This chart highlights the shrinking price differential between Fannie cash window pricing and TBA prices. There was a fairly stable relationship between the two through February, but in March the prices of the two related but different assets diverged, as Fannie was forced to add margin to their prices in order to control volumes and manage increased uncertainty.
Agency Eligibility Concerns
In lieu of FHFA guidance, agencies are handcuffed by their guidelines, “An investment quality Mortgage is a Mortgage that is made to a Borrower from whom repayment of the debt can be expected.” –FHLMC Guide 4201.1. Because of the lack of structure and prioritization around Federally-mandated borrower forbearance, lenders have significantly increased repurchase risk.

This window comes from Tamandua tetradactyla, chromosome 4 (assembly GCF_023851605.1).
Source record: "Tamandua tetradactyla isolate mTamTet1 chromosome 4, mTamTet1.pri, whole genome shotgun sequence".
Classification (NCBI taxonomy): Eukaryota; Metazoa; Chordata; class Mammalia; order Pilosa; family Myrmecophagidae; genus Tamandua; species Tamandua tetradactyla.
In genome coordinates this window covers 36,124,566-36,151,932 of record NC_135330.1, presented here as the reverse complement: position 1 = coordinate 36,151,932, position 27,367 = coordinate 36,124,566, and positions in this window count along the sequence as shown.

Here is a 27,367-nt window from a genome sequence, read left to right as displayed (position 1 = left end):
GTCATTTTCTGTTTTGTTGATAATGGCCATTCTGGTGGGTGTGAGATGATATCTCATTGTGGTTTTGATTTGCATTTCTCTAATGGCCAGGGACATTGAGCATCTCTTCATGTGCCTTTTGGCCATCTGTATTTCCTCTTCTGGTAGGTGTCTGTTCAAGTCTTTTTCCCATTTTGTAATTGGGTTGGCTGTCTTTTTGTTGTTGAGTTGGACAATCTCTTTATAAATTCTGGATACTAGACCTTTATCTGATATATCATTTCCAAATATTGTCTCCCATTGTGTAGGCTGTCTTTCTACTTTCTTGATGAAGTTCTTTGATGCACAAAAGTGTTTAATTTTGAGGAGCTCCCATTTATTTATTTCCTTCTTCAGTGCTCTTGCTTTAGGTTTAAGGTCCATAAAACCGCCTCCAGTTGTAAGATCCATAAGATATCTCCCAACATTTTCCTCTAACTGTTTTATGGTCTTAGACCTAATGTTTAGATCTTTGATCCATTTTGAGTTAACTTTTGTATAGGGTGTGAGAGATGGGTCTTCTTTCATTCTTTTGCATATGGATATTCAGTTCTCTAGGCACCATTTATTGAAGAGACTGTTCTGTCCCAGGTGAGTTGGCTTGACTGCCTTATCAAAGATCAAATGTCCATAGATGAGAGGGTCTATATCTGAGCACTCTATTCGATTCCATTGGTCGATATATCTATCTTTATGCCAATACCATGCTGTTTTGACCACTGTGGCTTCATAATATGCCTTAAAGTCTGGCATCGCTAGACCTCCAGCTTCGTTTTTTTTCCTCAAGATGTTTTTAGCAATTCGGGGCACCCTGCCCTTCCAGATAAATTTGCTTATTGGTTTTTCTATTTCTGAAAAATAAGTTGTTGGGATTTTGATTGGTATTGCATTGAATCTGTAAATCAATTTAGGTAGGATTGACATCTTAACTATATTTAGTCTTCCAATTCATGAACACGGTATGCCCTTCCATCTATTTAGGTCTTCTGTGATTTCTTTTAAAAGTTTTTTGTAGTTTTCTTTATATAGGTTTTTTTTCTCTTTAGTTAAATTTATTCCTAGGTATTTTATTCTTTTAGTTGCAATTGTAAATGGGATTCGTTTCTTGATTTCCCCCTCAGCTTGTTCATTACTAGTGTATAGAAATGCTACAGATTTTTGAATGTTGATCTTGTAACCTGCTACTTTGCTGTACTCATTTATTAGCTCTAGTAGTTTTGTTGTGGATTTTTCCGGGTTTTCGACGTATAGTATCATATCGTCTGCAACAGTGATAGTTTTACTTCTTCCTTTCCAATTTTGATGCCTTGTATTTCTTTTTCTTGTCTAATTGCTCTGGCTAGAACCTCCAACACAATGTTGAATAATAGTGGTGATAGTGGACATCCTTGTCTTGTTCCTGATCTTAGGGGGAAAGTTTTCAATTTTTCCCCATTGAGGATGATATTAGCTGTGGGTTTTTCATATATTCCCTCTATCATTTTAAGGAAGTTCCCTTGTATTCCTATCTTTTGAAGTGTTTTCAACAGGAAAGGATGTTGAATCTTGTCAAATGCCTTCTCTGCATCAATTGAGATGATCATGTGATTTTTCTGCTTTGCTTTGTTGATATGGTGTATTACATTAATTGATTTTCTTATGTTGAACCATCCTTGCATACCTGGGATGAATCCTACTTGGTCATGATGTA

Forbearance & Forbearance Requests
A recent influx of forbearance and forbearance requests have made many loans agency-ineligible. At the same time, it is unclear whether post-forbearance loans are eligible. This has spurred aggregator policy changes and left many lenders with no choice but to turn to a saturated scratch and dent market.
Recent Questions from MCT Clients:
- What constitutes a forbearance request?
- Can forbearance be requested before payment is 31 days late?
- If a loan is currently deemed ineligible by agencies due to forbearance, will it be eligible post forbearance period?
- Prior to the loan being sold to the agencies, does the CARES Act apply to that loan?
How MCT Clients are Mitigating Risk
Operational Best Practices
- Push Locking Later into Mortgage Process